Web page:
it will be interesting to see how resource rich Canada will fare in this downturn...  the amount of wealth being lost in homes is nothing compared to the amount of wealth that has been wiped out in the last 3 months in the world stock exchanges and what will be wiped out...

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#2) On January 21, 2008 at 11:46 PM, dwot (39.30) wrote:

It will be.  A big difference between Canada and the US is that we are going into this with a surplus federal budget.  We also have more savings and more equity in our homes.

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#3) On January 22, 2008 at 1:56 AM, DemonDoug (34.04) wrote:

It means Canada is likely to weather things better, but vancouver is still toast.  BTW there's plenty of americans that own their homes outright (estimates at 40% of all homes), so that's plenty of equity.  And anything bought in the canada RE bubble is about to be destroyed too.

Florida, as far as wealth in homes, the difference is that a lot of people from all socioecnomic backgrounds have a lot of their wealth tied up in homes, whereas the stock market tends to be the upper classes.  In my view of a "healthy" economy, I tend to think the exact opposite as the reagan supply-siders - my belief is that if you raise up the poorest parts of your populace, everyone benefits and becomes more wealthy, but the uber super rich people don't keep gaining gazillions on the backs of those lower classes.  They grow, for sure, but not as unequally as it has been under Bush and his crony regime.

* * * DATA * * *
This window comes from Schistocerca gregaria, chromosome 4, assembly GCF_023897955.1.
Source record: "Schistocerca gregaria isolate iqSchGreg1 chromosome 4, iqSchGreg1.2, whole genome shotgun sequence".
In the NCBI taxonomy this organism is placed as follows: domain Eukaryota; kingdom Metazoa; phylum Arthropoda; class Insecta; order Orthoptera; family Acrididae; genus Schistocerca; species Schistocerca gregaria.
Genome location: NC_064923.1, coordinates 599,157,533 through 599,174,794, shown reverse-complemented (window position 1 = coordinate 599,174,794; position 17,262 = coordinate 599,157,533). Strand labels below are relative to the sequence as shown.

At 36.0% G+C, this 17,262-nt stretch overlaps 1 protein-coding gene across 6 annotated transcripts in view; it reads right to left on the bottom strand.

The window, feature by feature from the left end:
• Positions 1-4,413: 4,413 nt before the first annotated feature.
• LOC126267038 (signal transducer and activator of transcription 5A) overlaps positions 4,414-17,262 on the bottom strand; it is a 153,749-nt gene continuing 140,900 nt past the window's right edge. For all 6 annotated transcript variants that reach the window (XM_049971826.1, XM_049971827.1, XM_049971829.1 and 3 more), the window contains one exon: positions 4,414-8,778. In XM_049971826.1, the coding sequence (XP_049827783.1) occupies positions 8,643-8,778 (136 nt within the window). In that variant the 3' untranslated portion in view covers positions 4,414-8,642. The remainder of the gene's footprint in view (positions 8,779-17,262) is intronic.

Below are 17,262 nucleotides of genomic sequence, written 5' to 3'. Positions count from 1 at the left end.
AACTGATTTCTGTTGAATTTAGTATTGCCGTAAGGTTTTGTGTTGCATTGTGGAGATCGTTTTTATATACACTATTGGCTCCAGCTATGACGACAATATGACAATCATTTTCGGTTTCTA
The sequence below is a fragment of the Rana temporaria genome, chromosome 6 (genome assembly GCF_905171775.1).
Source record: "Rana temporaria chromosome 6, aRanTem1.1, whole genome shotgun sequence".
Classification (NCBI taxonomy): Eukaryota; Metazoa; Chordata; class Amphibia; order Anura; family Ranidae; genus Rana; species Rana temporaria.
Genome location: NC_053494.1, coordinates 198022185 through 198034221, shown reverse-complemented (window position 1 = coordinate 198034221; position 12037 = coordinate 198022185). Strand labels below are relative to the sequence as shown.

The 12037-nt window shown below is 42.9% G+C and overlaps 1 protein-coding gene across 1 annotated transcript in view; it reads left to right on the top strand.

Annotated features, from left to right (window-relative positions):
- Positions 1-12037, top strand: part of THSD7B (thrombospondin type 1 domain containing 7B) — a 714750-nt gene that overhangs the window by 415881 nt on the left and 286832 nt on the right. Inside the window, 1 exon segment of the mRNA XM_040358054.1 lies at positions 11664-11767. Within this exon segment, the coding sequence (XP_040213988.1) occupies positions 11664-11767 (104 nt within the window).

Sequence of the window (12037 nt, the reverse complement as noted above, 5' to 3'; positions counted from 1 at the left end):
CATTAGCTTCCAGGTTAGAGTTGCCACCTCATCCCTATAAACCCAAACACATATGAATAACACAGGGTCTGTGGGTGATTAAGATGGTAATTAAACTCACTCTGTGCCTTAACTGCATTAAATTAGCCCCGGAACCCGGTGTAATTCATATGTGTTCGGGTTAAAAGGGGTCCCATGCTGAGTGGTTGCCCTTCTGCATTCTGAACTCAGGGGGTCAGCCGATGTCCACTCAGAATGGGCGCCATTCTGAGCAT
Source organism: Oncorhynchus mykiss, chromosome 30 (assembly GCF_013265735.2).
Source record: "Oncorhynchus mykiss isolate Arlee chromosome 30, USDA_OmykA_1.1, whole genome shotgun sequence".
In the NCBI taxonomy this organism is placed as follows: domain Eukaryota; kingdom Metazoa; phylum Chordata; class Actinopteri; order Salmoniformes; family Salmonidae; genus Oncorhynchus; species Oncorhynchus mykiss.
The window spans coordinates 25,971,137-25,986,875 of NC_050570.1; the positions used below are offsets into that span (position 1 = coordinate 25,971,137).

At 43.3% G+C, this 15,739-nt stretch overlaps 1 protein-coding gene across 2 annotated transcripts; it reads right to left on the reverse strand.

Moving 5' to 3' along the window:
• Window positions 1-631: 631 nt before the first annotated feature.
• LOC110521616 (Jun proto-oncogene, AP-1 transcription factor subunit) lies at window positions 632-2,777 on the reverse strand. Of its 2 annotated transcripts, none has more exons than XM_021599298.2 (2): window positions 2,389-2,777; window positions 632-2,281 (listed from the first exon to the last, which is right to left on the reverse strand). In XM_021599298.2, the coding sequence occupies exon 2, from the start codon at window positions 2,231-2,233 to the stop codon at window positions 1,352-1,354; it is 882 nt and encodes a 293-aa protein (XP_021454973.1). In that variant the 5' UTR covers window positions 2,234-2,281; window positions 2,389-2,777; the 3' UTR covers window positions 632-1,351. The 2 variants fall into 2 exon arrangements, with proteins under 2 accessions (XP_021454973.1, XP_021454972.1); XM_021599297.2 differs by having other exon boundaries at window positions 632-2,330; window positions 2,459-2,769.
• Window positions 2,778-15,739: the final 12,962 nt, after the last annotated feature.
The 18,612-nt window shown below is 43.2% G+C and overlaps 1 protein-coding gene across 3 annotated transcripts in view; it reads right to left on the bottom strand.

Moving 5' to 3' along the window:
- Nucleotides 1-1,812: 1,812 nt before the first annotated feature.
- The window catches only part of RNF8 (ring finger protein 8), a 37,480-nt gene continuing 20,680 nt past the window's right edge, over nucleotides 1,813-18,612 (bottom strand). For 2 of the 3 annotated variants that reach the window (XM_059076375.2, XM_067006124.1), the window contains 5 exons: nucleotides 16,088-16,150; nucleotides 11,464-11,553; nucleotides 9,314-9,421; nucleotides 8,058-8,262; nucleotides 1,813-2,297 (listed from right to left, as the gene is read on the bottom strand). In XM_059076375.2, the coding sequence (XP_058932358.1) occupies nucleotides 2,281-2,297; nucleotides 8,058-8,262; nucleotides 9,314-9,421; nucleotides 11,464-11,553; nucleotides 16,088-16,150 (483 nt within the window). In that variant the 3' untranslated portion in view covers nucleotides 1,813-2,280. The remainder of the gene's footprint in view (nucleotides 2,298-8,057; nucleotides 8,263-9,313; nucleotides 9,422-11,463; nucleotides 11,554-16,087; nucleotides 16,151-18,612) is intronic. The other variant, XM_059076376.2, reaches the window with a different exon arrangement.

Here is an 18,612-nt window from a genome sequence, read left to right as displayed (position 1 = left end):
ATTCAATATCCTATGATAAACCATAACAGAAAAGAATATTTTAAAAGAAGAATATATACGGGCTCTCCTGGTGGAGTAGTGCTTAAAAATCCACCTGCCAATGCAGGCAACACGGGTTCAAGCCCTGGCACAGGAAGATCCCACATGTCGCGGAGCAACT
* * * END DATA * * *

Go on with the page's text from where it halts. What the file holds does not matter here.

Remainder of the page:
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#4) On January 22, 2008 at 2:12 AM, saunafool (98.67) wrote:

First, I bet Florida is pretty happy with his near 100% cash position this week. Blue light special time pretty soon. It's happening a little faster than I expected, but I suppose I should start scraping together my nickels for some buys.

Housing has a long way to go on the downside in some of those cities. I lived in "bulletproof" San Francisco until 6 months ago. There were people with half my income paying double what I would feel comfortable with. It wall all based on mortgages that they will never be able to repay. Housing prices are going to fall for a long time.